“I think [porn] is an area where there has never been any consistent evidence of harms associated with use, although it depends on what you define as use,” said Dr. Dennis Fortenberry, a member of the American Sexual Health Association’s board of directors and a professor of pediatrics at Indiana University School of Medicine.

“There’s not a consensus and there’s not a definitive body of work that could link pornography in a causal way to any of the things that were identified,” he told Healthline.

Fortenberry echoed the sentiment of other experts in the field who say coming to these conclusions essentially involves cherry-picking data.

Is porn an addiction?

Even pornography addiction, a term that comes up frequently in popular culture and is often referenced obliquely in these state resolutions, isn’t an issue that’s been conclusively settled.

According to the American Psychological Association (APA), previous proposals to add hypersexual disorder, under which pornography addiction would be a subtype, to the Diagnostic and Statistical Manual of Mental Disorders (DSM-5) failed when reviewers determined that there wasn’t enough evidence to include those definitions.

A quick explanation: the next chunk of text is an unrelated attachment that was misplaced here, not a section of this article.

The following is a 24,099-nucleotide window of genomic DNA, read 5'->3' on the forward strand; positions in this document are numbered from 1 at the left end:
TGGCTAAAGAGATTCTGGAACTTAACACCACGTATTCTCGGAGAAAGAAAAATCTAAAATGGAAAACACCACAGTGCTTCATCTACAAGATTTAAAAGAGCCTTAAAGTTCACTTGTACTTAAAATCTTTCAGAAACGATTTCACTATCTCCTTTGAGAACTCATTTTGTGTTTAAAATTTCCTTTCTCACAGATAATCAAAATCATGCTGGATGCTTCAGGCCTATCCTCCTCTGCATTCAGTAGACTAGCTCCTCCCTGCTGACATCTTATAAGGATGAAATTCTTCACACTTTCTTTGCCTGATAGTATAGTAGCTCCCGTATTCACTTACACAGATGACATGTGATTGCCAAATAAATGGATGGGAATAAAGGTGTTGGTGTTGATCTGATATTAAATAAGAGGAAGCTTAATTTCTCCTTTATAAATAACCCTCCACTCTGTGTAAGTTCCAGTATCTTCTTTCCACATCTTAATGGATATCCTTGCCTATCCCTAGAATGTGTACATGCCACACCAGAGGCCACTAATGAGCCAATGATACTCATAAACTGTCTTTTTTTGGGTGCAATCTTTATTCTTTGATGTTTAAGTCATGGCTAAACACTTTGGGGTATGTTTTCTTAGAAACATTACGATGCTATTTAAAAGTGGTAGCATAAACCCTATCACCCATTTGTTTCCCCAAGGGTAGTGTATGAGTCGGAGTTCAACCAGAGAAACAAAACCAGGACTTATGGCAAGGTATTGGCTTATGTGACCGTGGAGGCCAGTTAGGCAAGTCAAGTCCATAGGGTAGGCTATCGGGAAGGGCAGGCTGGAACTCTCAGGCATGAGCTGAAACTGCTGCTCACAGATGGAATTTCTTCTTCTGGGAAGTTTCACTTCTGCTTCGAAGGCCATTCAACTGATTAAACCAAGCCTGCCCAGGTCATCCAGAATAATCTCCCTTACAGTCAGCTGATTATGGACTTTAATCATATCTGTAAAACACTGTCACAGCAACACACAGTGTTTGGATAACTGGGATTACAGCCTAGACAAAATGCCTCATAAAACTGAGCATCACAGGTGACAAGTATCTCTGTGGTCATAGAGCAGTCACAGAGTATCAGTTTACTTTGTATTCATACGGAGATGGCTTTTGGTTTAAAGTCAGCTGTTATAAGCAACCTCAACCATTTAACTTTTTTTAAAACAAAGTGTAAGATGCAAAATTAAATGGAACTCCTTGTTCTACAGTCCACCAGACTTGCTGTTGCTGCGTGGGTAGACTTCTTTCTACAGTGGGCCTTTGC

Some researchers have tried to measure the brain’s response to pornography compared to addictive substances such as drugs and alcohol. Those experiments have also yielded inconsistent results.

Dr. Valerie Voon, a neuropsychiatrist at the University of Cambridge in the United Kingdom who has designed studies along these lines, has declined to classify porn consumption in the same language as drug and alcohol abuse.

“We need more studies to clearly state that it’s an addiction,” she told the APA.

Still, there are some apparently more concrete effects that can be attributed to pornography, although they may not be nearly as dubious as many of the accusations made by Florida and Utah.

In 2016, researchers concluded that millennials were having less sex than members of generation X. One reason, they said, was access to pornography.

But teasing out what that really means is still difficult.